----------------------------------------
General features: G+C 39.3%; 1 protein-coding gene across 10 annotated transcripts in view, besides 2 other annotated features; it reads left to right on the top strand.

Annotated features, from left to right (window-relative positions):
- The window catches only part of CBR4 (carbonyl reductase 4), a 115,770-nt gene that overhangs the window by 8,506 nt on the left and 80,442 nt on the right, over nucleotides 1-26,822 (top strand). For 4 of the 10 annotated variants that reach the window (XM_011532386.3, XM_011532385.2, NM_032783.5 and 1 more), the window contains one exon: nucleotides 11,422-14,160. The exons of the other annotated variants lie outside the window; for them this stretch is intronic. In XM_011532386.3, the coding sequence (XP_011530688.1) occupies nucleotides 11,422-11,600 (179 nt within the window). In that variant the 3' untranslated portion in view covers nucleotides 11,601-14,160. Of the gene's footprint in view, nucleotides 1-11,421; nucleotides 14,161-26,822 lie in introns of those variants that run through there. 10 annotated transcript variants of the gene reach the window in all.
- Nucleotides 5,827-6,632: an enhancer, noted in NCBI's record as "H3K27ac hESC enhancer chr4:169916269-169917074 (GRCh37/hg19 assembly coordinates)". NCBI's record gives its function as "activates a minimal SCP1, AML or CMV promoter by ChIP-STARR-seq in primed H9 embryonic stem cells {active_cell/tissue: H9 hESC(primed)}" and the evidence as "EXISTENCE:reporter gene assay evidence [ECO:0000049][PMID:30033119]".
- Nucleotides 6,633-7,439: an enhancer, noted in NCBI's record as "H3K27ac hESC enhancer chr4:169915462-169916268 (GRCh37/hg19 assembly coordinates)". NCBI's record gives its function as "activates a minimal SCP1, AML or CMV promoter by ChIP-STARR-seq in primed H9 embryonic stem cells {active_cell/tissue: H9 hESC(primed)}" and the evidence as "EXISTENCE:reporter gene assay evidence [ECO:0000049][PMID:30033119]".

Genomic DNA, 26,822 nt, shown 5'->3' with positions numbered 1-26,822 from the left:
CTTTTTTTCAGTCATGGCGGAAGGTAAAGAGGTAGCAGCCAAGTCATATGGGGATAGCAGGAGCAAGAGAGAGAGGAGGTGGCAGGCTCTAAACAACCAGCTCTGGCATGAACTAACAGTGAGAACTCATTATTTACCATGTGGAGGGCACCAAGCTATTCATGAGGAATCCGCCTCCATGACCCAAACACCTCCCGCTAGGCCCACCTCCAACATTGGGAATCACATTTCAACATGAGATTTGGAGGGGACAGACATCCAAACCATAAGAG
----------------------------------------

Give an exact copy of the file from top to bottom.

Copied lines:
General features: G+C 39.3%; 1 protein-coding gene across 10 annotated transcripts in view, besides 2 other annotated features; it reads left to right on the top strand.

Annotated features, from left to right (window-relative positions):
- The window catches only part of CBR4 (carbonyl reductase 4), a 115,770-nt gene that overhangs the window by 8,506 nt on the left and 80,442 nt on the right, over nucleotides 1-26,822 (top strand). For 4 of the 10 annotated variants that reach the window (XM_011532386.3, XM_011532385.2, NM_032783.5 and 1 more), the window contains one exon: nucleotides 11,422-14,160. The exons of the other annotated variants lie outside the window; for them this stretch is intronic. In XM_011532386.3, the coding sequence (XP_011530688.1) occupies nucleotides 11,422-11,600 (179 nt within the window). In that variant the 3' untranslated portion in view covers nucleotides 11,601-14,160. Of the gene's footprint in view, nucleotides 1-11,421; nucleotides 14,161-26,822 lie in introns of those variants that run through there. 10 annotated transcript variants of the gene reach the window in all.
- Nucleotides 5,827-6,632: an enhancer, noted in NCBI's record as "H3K27ac hESC enhancer chr4:169916269-169917074 (GRCh37/hg19 assembly coordinates)". NCBI's record gives its function as "activates a minimal SCP1, AML or CMV promoter by ChIP-STARR-seq in primed H9 embryonic stem cells {active_cell/tissue: H9 hESC(primed)}" and the evidence as "EXISTENCE:reporter gene assay evidence [ECO:0000049][PMID:30033119]".
- Nucleotides 6,633-7,439: an enhancer, noted in NCBI's record as "H3K27ac hESC enhancer chr4:169915462-169916268 (GRCh37/hg19 assembly coordinates)". NCBI's record gives its function as "activates a minimal SCP1, AML or CMV promoter by ChIP-STARR-seq in primed H9 embryonic stem cells {active_cell/tissue: H9 hESC(primed)}" and the evidence as "EXISTENCE:reporter gene assay evidence [ECO:0000049][PMID:30033119]".

Genomic DNA, 26,822 nt, shown 5'->3' with positions numbered 1-26,822 from the left:
CTTTTTTTCAGTCATGGCGGAAGGTAAAGAGGTAGCAGCCAAGTCATATGGGGATAGCAGGAGCAAGAGAGAGAGGAGGTGGCAGGCTCTAAACAACCAGCTCTGGCATGAACTAACAGTGAGAACTCATTATTTACCATGTGGAGGGCACCAAGCTATTCATGAGGAATCCGCCTCCATGACCCAAACACCTCCCGCTAGGCCCACCTCCAACATTGGGAATCACATTTCAACATGAGATTTGGAGGGGACAGACATCCAAACCATAAGAG